History of Naganath
The city of Naganath holds much religious as well as historical significance. It derives its name from the famous Naganath or Nageshwar temple. The temple is believed to have constructed during the period of Pandavas. The temple has a magnificent architecture and houses a number of smaller shrines among which 108 are Shiva shrines and the remaining 68 are dedicated to other deities. During the Mughal rule in India, attempts were made to demolish the temple but the devotees rebuilt it.
Geography of Naganath
Naganath city is nestled on the coast of Saurashtra in the state of Gujarat. It has hot and dry summers and mild cold winters and is overall blessed with a pleasant climate. The city receives adequate monsoon. Apart from being a religious place, the city is also bestowed with scenic landscapes.
Tourism in Naganath
The holy city of Naganath is usually frequented by pilgrims owing to the presence of Nageshwar temple. The temple is structured entirely with stones and comprises large corridors and strong walls. It also houses a spacious hall which is supported by eight pillars. There is also an enormous Shiva statue standing in the city near temple which is extensively worshipped by the devotees. Nageshwar temple exhibits a magnificent beauty and flaunts a towering Sikhara which welcomes the visitors from far away. The speciality of the statue is that it is one of the biggest statues of the country. The place also draws the attention of archaeology lovers.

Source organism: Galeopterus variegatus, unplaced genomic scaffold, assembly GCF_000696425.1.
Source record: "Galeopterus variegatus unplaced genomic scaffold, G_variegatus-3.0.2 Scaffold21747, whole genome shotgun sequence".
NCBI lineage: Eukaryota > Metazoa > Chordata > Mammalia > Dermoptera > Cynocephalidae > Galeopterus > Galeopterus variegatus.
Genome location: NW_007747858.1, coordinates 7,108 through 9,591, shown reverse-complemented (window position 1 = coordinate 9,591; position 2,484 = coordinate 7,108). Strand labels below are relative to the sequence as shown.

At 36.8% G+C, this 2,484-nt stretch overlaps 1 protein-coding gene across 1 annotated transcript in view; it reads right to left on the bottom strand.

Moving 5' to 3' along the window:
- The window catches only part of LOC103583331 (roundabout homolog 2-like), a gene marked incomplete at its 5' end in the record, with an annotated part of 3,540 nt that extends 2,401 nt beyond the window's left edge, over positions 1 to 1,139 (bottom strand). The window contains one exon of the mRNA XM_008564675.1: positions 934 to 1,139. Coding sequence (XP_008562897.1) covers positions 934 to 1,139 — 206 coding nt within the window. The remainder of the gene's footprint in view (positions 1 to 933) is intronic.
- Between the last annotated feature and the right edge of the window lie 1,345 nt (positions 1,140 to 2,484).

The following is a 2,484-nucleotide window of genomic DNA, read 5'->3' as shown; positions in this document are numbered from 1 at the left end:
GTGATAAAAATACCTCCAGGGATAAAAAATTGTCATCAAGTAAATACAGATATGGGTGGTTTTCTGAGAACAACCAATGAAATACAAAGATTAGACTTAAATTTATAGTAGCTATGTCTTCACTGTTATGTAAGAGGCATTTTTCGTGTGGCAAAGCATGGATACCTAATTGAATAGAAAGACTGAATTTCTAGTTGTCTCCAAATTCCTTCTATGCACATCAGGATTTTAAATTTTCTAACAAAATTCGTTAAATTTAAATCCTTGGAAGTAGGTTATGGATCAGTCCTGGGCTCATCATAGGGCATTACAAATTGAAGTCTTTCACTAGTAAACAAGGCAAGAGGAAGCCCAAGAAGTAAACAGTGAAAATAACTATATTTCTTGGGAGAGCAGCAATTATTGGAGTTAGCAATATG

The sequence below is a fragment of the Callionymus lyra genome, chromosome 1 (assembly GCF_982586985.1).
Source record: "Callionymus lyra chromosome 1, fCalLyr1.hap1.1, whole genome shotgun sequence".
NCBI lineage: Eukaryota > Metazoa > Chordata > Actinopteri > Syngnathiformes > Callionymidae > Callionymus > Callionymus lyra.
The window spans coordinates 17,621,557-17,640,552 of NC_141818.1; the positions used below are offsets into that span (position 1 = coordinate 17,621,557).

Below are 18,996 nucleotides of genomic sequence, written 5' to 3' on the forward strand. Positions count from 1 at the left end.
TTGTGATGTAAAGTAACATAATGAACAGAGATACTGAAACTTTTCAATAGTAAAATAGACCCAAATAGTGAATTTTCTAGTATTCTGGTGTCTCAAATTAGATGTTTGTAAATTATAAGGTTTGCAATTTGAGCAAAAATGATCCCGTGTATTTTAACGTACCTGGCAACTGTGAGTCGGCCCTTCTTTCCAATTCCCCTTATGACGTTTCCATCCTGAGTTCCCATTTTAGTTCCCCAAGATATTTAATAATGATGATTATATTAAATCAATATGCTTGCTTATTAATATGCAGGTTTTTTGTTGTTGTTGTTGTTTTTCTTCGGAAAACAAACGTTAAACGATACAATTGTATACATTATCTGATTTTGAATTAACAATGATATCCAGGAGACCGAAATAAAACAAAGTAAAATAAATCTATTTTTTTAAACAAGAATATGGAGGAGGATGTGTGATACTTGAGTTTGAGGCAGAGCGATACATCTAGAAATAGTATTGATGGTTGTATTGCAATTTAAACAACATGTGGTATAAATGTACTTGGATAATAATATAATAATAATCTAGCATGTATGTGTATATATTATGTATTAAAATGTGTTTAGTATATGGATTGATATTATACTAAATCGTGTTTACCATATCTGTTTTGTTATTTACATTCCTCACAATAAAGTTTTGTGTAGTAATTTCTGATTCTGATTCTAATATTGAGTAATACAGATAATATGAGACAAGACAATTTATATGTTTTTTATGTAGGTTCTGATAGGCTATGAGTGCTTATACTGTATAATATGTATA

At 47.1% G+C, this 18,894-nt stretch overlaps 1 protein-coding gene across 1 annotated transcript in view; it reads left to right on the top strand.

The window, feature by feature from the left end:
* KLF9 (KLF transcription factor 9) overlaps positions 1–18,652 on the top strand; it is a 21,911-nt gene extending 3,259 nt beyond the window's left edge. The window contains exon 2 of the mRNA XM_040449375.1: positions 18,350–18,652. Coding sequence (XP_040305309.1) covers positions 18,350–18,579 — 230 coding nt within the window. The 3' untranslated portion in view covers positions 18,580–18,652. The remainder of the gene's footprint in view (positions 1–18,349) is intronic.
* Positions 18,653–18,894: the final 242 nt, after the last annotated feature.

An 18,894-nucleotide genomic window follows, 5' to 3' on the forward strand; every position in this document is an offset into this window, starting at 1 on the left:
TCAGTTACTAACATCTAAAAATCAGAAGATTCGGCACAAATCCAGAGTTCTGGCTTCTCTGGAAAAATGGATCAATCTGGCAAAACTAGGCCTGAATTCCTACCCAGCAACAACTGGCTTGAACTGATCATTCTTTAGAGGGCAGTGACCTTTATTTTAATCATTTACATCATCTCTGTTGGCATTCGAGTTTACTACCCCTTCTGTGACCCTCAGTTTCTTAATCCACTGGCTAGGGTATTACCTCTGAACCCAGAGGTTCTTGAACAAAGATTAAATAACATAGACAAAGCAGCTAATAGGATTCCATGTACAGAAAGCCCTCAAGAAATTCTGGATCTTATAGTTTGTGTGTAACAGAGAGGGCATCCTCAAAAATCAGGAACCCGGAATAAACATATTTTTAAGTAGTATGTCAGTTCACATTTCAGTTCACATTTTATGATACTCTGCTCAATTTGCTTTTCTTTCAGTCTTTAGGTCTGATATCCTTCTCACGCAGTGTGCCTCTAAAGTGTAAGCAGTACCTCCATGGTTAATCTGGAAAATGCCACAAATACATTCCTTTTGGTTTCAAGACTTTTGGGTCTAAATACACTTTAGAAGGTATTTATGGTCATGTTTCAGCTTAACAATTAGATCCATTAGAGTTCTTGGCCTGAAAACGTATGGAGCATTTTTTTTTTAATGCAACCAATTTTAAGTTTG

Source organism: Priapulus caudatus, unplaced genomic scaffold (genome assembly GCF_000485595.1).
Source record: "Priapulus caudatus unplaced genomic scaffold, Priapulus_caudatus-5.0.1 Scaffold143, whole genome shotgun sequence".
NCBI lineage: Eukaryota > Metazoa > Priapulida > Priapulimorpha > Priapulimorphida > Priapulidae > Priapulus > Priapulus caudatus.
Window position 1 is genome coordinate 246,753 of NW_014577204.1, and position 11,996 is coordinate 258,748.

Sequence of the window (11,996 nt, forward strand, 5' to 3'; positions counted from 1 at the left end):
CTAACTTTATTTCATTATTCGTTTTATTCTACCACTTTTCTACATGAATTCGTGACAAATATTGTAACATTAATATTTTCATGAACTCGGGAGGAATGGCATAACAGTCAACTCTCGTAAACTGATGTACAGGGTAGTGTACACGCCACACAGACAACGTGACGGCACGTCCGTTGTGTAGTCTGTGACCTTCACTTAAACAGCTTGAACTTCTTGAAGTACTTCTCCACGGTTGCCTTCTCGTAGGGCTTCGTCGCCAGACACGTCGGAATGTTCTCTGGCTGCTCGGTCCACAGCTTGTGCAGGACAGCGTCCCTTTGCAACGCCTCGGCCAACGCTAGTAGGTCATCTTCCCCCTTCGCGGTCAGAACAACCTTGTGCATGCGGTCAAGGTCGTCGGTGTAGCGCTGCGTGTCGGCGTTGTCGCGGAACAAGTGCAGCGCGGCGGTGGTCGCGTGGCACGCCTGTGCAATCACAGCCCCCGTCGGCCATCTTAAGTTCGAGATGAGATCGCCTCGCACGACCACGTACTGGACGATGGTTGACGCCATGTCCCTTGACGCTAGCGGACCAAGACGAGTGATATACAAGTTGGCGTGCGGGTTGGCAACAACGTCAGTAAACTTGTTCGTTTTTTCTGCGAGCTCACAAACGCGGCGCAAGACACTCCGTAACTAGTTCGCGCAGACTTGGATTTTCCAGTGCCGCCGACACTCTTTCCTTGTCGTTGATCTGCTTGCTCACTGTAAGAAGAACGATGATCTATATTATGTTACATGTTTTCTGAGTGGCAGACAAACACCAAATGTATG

Naganath is best visited between the period of October and February when the climate remains pleasant. Nearest airport is located at Jamnagar, 146 kilometres away. Dwarka forms the nearest rail head to reach Nagnath, which is connected to Ahmedabad, Jamnagar, Rajkot and Mumbai. Roadways can also be availed to reach the city by hiring private cabs or busses.
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